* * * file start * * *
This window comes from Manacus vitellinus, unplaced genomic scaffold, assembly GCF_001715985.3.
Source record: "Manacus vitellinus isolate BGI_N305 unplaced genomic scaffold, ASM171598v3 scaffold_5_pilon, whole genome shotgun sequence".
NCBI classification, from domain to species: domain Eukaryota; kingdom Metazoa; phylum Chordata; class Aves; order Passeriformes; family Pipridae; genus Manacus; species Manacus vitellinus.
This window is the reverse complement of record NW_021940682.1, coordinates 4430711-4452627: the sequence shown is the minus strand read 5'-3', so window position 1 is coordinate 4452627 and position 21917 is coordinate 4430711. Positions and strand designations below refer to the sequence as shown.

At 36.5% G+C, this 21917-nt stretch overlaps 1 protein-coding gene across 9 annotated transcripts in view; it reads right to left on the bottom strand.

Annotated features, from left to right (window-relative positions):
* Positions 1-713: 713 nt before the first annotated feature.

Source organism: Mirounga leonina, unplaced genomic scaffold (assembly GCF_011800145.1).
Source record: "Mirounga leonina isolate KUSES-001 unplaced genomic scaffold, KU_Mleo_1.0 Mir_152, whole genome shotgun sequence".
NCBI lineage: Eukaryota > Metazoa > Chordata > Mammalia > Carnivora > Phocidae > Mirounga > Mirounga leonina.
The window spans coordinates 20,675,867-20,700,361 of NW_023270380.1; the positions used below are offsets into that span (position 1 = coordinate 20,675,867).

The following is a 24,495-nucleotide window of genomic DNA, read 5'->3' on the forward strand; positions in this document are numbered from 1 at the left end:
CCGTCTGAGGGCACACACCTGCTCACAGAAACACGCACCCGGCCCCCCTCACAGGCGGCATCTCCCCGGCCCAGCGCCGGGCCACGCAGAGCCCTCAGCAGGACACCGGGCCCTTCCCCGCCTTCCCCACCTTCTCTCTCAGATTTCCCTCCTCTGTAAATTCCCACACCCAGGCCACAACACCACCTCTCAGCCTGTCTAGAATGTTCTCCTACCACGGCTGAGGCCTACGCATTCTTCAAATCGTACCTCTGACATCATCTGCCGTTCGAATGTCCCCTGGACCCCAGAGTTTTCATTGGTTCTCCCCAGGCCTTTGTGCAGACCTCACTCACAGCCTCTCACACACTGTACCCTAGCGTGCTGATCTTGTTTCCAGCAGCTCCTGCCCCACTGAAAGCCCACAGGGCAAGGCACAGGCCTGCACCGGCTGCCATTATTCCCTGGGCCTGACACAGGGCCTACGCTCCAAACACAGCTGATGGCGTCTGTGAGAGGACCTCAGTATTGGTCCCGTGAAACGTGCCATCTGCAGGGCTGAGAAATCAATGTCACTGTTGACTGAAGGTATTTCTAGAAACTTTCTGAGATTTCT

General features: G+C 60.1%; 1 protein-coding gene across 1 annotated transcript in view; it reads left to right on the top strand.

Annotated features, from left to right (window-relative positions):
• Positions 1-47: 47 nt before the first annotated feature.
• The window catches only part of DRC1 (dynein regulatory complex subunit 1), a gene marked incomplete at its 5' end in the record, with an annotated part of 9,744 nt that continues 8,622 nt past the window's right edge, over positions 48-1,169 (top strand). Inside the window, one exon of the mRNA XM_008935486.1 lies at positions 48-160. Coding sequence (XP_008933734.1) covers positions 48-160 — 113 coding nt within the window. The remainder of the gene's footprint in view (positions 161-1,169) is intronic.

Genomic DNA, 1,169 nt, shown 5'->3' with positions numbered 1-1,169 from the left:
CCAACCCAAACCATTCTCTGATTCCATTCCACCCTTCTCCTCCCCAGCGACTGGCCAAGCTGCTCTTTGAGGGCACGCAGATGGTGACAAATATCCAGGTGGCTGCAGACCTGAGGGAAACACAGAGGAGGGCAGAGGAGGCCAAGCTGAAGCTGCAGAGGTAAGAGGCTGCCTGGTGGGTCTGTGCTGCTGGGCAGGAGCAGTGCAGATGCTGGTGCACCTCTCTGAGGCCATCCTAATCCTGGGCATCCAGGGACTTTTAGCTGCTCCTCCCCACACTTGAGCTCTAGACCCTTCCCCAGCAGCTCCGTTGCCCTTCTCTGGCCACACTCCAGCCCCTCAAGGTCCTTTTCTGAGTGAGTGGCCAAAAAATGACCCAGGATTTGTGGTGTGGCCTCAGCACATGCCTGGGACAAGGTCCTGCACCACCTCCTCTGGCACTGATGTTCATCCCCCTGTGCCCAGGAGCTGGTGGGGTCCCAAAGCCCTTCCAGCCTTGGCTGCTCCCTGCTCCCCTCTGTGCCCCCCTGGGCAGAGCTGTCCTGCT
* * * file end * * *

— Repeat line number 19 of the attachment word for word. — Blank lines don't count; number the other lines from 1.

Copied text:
CCAACCCAAACCATTCTCTGATTCCATTCCACCCTTCTCCTCCCCAGCGACTGGCCAAGCTGCTCTTTGAGGGCACGCAGATGGTGACAAATATCCAGGTGGCTGCAGACCTGAGGGAAACACAGAGGAGGGCAGAGGAGGCCAAGCTGAAGCTGCAGAGGTAAGAGGCTGCCTGGTGGGTCTGTGCTGCTGGGCAGGAGCAGTGCAGATGCTGGTGCACCTCTCTGAGGCCATCCTAATCCTGGGCATCCAGGGACTTTTAGCTGCTCCTCCCCACACTTGAGCTCTAGACCCTTCCCCAGCAGCTCCGTTGCCCTTCTCTGGCCACACTCCAGCCCCTCAAGGTCCTTTTCTGAGTGAGTGGCCAAAAAATGACCCAGGATTTGTGGTGTGGCCTCAGCACATGCCTGGGACAAGGTCCTGCACCACCTCCTCTGGCACTGATGTTCATCCCCCTGTGCCCAGGAGCTGGTGGGGTCCCAAAGCCCTTCCAGCCTTGGCTGCTCCCTGCTCCCCTCTGTGCCCCCCTGGGCAGAGCTGTCCTGCT